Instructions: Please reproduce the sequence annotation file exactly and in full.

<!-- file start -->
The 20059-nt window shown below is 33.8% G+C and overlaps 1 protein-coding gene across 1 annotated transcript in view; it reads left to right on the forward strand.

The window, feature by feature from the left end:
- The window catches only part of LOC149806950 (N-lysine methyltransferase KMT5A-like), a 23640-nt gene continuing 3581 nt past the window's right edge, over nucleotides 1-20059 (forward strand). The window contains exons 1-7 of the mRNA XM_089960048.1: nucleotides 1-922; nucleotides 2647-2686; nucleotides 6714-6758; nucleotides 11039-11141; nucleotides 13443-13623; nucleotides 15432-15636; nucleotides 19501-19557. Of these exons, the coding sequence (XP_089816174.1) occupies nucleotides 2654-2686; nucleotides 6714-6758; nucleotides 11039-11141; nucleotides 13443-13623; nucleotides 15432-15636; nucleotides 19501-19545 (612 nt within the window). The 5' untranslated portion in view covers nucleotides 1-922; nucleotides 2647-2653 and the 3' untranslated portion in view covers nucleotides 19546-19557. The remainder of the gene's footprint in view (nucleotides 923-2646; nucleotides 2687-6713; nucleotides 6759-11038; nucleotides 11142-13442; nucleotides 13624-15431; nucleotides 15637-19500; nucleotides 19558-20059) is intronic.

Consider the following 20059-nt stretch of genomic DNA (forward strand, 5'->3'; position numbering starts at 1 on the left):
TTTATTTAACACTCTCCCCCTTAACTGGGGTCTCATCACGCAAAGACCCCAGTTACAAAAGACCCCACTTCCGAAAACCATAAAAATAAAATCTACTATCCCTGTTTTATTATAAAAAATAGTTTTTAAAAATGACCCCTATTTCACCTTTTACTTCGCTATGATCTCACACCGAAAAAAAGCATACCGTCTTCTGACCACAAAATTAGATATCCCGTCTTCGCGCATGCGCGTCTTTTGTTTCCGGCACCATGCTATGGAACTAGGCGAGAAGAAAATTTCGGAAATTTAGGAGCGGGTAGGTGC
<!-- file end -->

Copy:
The 20059-nt window shown below is 33.8% G+C and overlaps 1 protein-coding gene across 1 annotated transcript in view; it reads left to right on the forward strand.

The window, feature by feature from the left end:
- The window catches only part of LOC149806950 (N-lysine methyltransferase KMT5A-like), a 23640-nt gene continuing 3581 nt past the window's right edge, over nucleotides 1-20059 (forward strand). The window contains exons 1-7 of the mRNA XM_089960048.1: nucleotides 1-922; nucleotides 2647-2686; nucleotides 6714-6758; nucleotides 11039-11141; nucleotides 13443-13623; nucleotides 15432-15636; nucleotides 19501-19557. Of these exons, the coding sequence (XP_089816174.1) occupies nucleotides 2654-2686; nucleotides 6714-6758; nucleotides 11039-11141; nucleotides 13443-13623; nucleotides 15432-15636; nucleotides 19501-19545 (612 nt within the window). The 5' untranslated portion in view covers nucleotides 1-922; nucleotides 2647-2653 and the 3' untranslated portion in view covers nucleotides 19546-19557. The remainder of the gene's footprint in view (nucleotides 923-2646; nucleotides 2687-6713; nucleotides 6759-11038; nucleotides 11142-13442; nucleotides 13624-15431; nucleotides 15637-19500; nucleotides 19558-20059) is intronic.

Consider the following 20059-nt stretch of genomic DNA (forward strand, 5'->3'; position numbering starts at 1 on the left):
TTTATTTAACACTCTCCCCCTTAACTGGGGTCTCATCACGCAAAGACCCCAGTTACAAAAGACCCCACTTCCGAAAACCATAAAAATAAAATCTACTATCCCTGTTTTATTATAAAAAATAGTTTTTAAAAATGACCCCTATTTCACCTTTTACTTCGCTATGATCTCACACCGAAAAAAAGCATACCGTCTTCTGACCACAAAATTAGATATCCCGTCTTCGCGCATGCGCGTCTTTTGTTTCCGGCACCATGCTATGGAACTAGGCGAGAAGAAAATTTCGGAAATTTAGGAGCGGGTAGGTGC